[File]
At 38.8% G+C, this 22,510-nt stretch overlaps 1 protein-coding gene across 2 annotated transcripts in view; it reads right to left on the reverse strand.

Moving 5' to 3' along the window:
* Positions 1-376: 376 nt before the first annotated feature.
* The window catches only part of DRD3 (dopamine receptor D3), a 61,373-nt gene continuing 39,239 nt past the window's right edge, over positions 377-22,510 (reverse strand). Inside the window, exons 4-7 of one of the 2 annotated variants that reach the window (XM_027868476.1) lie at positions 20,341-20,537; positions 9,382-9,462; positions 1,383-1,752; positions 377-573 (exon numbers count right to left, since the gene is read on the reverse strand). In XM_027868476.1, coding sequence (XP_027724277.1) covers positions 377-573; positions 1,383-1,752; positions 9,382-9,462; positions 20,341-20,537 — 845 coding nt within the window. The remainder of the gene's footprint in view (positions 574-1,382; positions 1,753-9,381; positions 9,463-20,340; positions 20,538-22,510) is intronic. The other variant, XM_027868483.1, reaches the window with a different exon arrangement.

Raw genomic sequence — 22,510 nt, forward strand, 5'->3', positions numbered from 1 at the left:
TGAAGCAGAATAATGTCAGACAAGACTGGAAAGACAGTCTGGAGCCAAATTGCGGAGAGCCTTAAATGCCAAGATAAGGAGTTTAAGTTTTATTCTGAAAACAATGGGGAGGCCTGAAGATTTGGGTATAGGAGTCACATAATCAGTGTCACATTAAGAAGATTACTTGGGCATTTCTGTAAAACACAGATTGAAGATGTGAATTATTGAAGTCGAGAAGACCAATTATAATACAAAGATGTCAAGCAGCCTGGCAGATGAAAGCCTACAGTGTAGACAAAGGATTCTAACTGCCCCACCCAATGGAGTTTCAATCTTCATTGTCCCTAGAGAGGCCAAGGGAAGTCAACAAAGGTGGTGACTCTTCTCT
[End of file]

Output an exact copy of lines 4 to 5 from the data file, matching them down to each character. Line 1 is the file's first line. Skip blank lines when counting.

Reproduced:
* The window catches only part of DRD3 (dopamine receptor D3), a 61,373-nt gene continuing 39,239 nt past the window's right edge, over positions 377-22,510 (reverse strand). Inside the window, exons 4-7 of one of the 2 annotated variants that reach the window (XM_027868476.1) lie at positions 20,341-20,537; positions 9,382-9,462; positions 1,383-1,752; positions 377-573 (exon numbers count right to left, since the gene is read on the reverse strand). In XM_027868476.1, coding sequence (XP_027724277.1) covers positions 377-573; positions 1,383-1,752; positions 9,382-9,462; positions 20,341-20,537 — 845 coding nt within the window. The remainder of the gene's footprint in view (positions 574-1,382; positions 1,753-9,381; positions 9,463-20,340; positions 20,538-22,510) is intronic. The other variant, XM_027868483.1, reaches the window with a different exon arrangement.

Raw genomic sequence — 22,510 nt, forward strand, 5'->3', positions numbered from 1 at the left: